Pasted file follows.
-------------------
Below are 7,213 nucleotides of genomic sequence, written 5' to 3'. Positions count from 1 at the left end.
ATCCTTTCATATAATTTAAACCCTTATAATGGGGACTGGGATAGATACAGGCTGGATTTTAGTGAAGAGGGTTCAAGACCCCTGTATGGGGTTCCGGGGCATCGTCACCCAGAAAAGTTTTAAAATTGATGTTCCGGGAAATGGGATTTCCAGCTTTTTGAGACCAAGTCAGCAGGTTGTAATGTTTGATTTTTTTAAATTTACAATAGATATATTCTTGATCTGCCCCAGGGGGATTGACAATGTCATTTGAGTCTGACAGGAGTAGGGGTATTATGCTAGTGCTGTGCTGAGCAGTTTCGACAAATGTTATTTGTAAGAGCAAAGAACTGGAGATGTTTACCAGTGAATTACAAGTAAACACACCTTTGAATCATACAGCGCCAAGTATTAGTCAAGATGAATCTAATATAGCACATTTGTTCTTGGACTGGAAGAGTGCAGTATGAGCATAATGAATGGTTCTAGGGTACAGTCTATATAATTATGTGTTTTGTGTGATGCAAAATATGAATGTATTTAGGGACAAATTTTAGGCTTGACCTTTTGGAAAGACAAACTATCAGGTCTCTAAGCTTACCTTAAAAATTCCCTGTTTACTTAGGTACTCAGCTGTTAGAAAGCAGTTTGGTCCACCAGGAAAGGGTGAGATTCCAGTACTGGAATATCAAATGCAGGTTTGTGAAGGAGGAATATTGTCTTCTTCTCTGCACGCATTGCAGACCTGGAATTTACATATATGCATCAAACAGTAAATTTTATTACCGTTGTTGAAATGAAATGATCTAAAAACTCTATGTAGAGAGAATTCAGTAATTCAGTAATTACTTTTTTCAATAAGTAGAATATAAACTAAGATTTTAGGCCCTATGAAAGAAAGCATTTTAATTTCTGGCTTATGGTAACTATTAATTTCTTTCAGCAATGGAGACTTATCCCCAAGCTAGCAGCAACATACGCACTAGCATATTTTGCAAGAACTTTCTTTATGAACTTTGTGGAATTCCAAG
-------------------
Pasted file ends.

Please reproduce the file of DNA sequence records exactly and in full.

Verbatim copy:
Below are 7,213 nucleotides of genomic sequence, written 5' to 3'. Positions count from 1 at the left end.
ATCCTTTCATATAATTTAAACCCTTATAATGGGGACTGGGATAGATACAGGCTGGATTTTAGTGAAGAGGGTTCAAGACCCCTGTATGGGGTTCCGGGGCATCGTCACCCAGAAAAGTTTTAAAATTGATGTTCCGGGAAATGGGATTTCCAGCTTTTTGAGACCAAGTCAGCAGGTTGTAATGTTTGATTTTTTTAAATTTACAATAGATATATTCTTGATCTGCCCCAGGGGGATTGACAATGTCATTTGAGTCTGACAGGAGTAGGGGTATTATGCTAGTGCTGTGCTGAGCAGTTTCGACAAATGTTATTTGTAAGAGCAAAGAACTGGAGATGTTTACCAGTGAATTACAAGTAAACACACCTTTGAATCATACAGCGCCAAGTATTAGTCAAGATGAATCTAATATAGCACATTTGTTCTTGGACTGGAAGAGTGCAGTATGAGCATAATGAATGGTTCTAGGGTACAGTCTATATAATTATGTGTTTTGTGTGATGCAAAATATGAATGTATTTAGGGACAAATTTTAGGCTTGACCTTTTGGAAAGACAAACTATCAGGTCTCTAAGCTTACCTTAAAAATTCCCTGTTTACTTAGGTACTCAGCTGTTAGAAAGCAGTTTGGTCCACCAGGAAAGGGTGAGATTCCAGTACTGGAATATCAAATGCAGGTTTGTGAAGGAGGAATATTGTCTTCTTCTCTGCACGCATTGCAGACCTGGAATTTACATATATGCATCAAACAGTAAATTTTATTACCGTTGTTGAAATGAAATGATCTAAAAACTCTATGTAGAGAGAATTCAGTAATTCAGTAATTACTTTTTTCAATAAGTAGAATATAAACTAAGATTTTAGGCCCTATGAAAGAAAGCATTTTAATTTCTGGCTTATGGTAACTATTAATTTCTTTCAGCAATGGAGACTTATCCCCAAGCTAGCAGCAACATACGCACTAGCATATTTTGCAAGAACTTTCTTTATGAACTTTGTGGAATTCCAAG